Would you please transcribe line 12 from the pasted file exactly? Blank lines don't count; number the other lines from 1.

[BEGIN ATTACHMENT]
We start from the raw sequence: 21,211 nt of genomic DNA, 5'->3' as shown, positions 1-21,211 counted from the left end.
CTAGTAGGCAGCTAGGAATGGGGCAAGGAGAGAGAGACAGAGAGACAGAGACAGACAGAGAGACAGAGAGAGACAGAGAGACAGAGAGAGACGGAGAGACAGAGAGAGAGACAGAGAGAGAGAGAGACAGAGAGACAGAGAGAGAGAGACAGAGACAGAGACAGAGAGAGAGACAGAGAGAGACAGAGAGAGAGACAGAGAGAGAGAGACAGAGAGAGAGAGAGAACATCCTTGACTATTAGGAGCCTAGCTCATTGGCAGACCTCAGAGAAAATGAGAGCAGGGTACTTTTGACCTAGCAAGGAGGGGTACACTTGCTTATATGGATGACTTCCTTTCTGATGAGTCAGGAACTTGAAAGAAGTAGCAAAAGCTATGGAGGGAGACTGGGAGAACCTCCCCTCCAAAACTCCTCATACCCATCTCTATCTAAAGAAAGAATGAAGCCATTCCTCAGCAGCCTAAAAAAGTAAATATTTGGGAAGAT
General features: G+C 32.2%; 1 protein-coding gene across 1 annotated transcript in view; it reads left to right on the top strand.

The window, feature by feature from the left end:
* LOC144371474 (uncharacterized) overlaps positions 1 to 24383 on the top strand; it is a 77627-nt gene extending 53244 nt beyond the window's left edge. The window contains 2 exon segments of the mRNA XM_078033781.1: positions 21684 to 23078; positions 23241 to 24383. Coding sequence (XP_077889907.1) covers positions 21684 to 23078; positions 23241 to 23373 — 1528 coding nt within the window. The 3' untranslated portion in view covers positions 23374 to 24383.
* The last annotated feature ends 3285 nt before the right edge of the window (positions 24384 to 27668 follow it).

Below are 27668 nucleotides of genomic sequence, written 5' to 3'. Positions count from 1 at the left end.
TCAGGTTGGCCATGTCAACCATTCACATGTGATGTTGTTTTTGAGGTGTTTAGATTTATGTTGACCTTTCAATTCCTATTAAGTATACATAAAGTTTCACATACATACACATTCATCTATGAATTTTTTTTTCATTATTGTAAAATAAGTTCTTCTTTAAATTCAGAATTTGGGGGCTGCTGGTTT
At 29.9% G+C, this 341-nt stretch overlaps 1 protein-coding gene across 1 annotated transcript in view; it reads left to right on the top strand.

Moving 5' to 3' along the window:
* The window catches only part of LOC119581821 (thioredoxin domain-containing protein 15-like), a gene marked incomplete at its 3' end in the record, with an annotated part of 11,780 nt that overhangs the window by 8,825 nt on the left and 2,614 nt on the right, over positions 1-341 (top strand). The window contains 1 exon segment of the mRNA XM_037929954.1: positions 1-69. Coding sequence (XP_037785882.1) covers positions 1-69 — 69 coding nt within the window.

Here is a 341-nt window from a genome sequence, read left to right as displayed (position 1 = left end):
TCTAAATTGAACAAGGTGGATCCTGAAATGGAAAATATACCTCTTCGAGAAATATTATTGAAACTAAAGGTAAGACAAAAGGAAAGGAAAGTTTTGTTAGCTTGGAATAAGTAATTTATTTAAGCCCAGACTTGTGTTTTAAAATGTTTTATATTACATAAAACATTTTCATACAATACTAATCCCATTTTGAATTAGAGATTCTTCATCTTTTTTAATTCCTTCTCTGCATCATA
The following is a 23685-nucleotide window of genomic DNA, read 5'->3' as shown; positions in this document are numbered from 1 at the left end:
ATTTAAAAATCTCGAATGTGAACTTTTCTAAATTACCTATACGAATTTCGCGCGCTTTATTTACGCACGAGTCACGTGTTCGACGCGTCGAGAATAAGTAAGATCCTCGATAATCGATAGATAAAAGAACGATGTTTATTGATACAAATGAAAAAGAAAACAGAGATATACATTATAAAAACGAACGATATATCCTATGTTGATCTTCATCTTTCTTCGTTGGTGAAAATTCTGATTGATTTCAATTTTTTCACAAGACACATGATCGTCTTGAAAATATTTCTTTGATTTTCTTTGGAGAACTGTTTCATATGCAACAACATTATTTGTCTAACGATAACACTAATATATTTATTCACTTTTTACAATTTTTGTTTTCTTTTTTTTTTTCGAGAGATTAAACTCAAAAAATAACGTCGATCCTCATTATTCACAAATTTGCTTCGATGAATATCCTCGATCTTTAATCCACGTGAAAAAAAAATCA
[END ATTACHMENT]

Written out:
Here is a 341-nt window from a genome sequence, read left to right as displayed (position 1 = left end):